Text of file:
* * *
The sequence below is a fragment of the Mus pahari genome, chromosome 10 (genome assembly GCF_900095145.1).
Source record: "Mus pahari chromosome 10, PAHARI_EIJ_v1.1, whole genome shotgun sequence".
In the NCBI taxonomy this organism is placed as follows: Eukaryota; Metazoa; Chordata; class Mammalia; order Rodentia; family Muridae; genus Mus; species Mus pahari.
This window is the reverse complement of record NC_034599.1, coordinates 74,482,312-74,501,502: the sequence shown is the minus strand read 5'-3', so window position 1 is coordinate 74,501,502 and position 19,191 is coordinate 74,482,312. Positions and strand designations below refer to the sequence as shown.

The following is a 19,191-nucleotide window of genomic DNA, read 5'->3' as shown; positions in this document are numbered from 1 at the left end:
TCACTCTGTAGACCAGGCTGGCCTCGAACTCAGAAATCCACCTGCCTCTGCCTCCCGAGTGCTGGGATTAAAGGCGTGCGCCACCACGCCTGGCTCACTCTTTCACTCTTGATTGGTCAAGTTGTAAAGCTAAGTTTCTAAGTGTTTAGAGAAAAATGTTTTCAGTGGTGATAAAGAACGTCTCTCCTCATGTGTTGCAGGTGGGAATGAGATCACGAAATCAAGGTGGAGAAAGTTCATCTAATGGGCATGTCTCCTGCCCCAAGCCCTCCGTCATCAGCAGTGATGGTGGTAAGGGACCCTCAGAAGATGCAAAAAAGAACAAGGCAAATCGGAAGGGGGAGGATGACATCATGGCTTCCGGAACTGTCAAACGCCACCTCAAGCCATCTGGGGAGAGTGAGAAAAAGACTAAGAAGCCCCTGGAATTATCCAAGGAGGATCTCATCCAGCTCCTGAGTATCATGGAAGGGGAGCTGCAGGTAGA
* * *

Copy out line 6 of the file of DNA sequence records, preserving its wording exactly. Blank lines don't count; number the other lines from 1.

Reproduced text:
TCACTCTGTAGACCAGGCTGGCCTCGAACTCAGAAATCCACCTGCCTCTGCCTCCCGAGTGCTGGGATTAAAGGCGTGCGCCACCACGCCTGGCTCACTCTTTCACTCTTGATTGGTCAAGTTGTAAAGCTAAGTTTCTAAGTGTTTAGAGAAAAATGTTTTCAGTGGTGATAAAGAACGTCTCTCCTCATGTGTTGCAGGTGGGAATGAGATCACGAAATCAAGGTGGAGAAAGTTCATCTAATGGGCATGTCTCCTGCCCCAAGCCCTCCGTCATCAGCAGTGATGGTGGTAAGGGACCCTCAGAAGATGCAAAAAAGAACAAGGCAAATCGGAAGGGGGAGGATGACATCATGGCTTCCGGAACTGTCAAACGCCACCTCAAGCCATCTGGGGAGAGTGAGAAAAAGACTAAGAAGCCCCTGGAATTATCCAAGGAGGATCTCATCCAGCTCCTGAGTATCATGGAAGGGGAGCTGCAGGTAGA